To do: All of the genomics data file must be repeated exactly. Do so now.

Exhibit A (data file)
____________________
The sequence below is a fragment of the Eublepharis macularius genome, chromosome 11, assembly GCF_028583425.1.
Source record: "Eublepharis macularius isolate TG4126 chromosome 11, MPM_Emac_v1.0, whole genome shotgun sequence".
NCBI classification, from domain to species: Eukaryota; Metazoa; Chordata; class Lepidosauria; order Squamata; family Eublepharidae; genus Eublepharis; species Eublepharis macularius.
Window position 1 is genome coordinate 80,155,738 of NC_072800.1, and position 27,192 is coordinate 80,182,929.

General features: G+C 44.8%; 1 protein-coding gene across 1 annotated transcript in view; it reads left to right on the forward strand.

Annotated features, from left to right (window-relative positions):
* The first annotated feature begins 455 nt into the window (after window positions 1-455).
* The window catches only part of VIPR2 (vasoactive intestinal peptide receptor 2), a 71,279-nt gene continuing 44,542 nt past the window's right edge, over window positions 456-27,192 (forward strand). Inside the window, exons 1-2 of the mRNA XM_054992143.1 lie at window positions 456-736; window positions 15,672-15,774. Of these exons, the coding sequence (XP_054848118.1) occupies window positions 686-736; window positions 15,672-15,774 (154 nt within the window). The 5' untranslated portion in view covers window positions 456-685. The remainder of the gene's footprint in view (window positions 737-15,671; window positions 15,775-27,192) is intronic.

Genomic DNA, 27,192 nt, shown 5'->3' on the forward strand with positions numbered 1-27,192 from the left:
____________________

The sequence below is a fragment of the Eublepharis macularius genome, chromosome 11, assembly GCF_028583425.1.
Source record: "Eublepharis macularius isolate TG4126 chromosome 11, MPM_Emac_v1.0, whole genome shotgun sequence".
NCBI classification, from domain to species: Eukaryota; Metazoa; Chordata; class Lepidosauria; order Squamata; family Eublepharidae; genus Eublepharis; species Eublepharis macularius.
Window position 1 is genome coordinate 80,155,738 of NC_072800.1, and position 27,192 is coordinate 80,182,929.

General features: G+C 44.8%; 1 protein-coding gene across 1 annotated transcript in view; it reads left to right on the forward strand.

Annotated features, from left to right (window-relative positions):
* The first annotated feature begins 455 nt into the window (after window positions 1-455).
* The window catches only part of VIPR2 (vasoactive intestinal peptide receptor 2), a 71,279-nt gene continuing 44,542 nt past the window's right edge, over window positions 456-27,192 (forward strand). Inside the window, exons 1-2 of the mRNA XM_054992143.1 lie at window positions 456-736; window positions 15,672-15,774. Of these exons, the coding sequence (XP_054848118.1) occupies window positions 686-736; window positions 15,672-15,774 (154 nt within the window). The 5' untranslated portion in view covers window positions 456-685. The remainder of the gene's footprint in view (window positions 737-15,671; window positions 15,775-27,192) is intronic.

Genomic DNA, 27,192 nt, shown 5'->3' on the forward strand with positions numbered 1-27,192 from the left: